A healthy adult mouth has 32 permanent teeth. In the United States, adults between the ages of 20 and 64 have an average of 25.5 natural remaining teeth; adults 65 and older have an average of 20.7 remaining teeth. About one in six seniors has lost all their teeth.
While these statistics may be alarming, we have good news: Tooth loss isn’t a natural or inevitable part of aging; it’s a problem you can readily prevent with good daily oral hygiene habits and twice-yearly dental cleanings and exams.
That’s right: Brushing and flossing each day as recommended doesn’t just keep your mouth healthy today; it also helps you keep all your natural teeth as you age.
At Vida Dental Spa in Whitestone, New York, Dr. Maria-Teresa Ioannou and our team know that with your oral health, an ounce of prevention is always worth a pound of cure. Sometimes, people fall short when it comes to proper flossing. Here’s how to up your flossing game.
Taking good care of your oral health means brushing your teeth thoroughly with a soft-bristled brush and non-abrasive, fluoridated toothpaste at least twice daily: once in the morning and the evening before sleeping.
Opting to brush after your mid-day meal can also be helpful if you’re prone to cavities. Each brushing session should last for two minutes as you clean the inner, outer, and chew surfaces of each tooth.
But daily brushing is just one-half of the oral health equation. Taking good care of your mouth also means flossing at least once a day to clear away food particles and residues between your teeth — the ones your toothbrush can’t reach and remove. Flossing twice daily is even better.
With this two-part daily oral hygiene equation, you can minimize the accumulation of dental plaque on the tooth enamel and gum tissue you can see — as well as the nooks and crannies between your teeth and below your gumline that you can’t see.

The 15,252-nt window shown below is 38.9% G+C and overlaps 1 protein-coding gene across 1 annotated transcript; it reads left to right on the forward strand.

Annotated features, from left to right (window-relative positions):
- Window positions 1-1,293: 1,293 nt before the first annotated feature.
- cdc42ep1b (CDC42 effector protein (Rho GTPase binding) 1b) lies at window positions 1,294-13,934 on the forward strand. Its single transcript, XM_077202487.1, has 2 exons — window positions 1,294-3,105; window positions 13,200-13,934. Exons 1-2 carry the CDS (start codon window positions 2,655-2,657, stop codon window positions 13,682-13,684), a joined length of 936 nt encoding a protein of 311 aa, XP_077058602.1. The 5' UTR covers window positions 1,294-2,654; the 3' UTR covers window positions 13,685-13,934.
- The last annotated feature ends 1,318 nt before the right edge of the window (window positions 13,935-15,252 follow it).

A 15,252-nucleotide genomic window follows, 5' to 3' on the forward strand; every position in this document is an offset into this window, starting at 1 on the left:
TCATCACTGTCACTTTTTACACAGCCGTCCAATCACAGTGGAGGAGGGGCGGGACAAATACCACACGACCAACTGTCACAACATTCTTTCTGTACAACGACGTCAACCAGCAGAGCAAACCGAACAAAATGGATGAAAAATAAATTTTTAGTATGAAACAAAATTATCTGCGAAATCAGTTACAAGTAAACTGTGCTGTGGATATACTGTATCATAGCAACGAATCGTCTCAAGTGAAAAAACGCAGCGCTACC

Daily plaque removal is the best way to prevent cavities and gum disease, and proper flossing is the only way to ensure the job is complete. Luckily, flossing isn’t too difficult — you can do it in four simple steps:
Break off a piece of dental floss about 16-20 inches long. Wind either end around each of your middle fingers, leaving one or two inches of floss in between to work with.
Holding the floss taut with your thumbs and index fingers, carefully guide it between two teeth, gently gliding it up and down to rub it against the sides of each tooth. Be careful not to push it down into your gums.
As the floss nears your gums, curve it into a C-shape. With the floss curved and pressed tight against the base of your tooth, glide it gently up and down the tooth and root surface, going just under the gumline (don’t force the floss to go further than it naturally goes). Repeat the process on the other side of the tooth.
After using the same back-and-forth gliding motion to bring the floss out of the space between your teeth, unwind a new, clean section of floss between your fingers and move on to the next tooth. Repeat the process, using clean sections of floss as you go, until you’ve cleaned in between and below the gumline of all your teeth (including the four teeth in the back corners of your mouth on the back side).
We recommend flossing before you brush so your brush helps clear away the particles you’ve lifted from between your teeth and below the gum line. If you prefer to floss after brushing, be sure to rinse your mouth well afterward.
When we clean and examine your teeth every six months, we can tell a lot about your daily oral hygiene habits (including if the only time you’ve flossed was right before your visit). We can see where you may apply too much pressure while brushing and which areas don’t always get cleaned as thoroughly.
With this routine oral hygiene review, we can give you the specific advice you need to improve your brushing and flossing skills and improve your oral hygiene. And we’re always happy to demonstrate proper flossing techniques and give you helpful pointers.
Do you have questions about flossing? We have answers. Call or click online to schedule a visit with Dr. Ioannou at Vida Dental Spa in Whitestone, New York, today.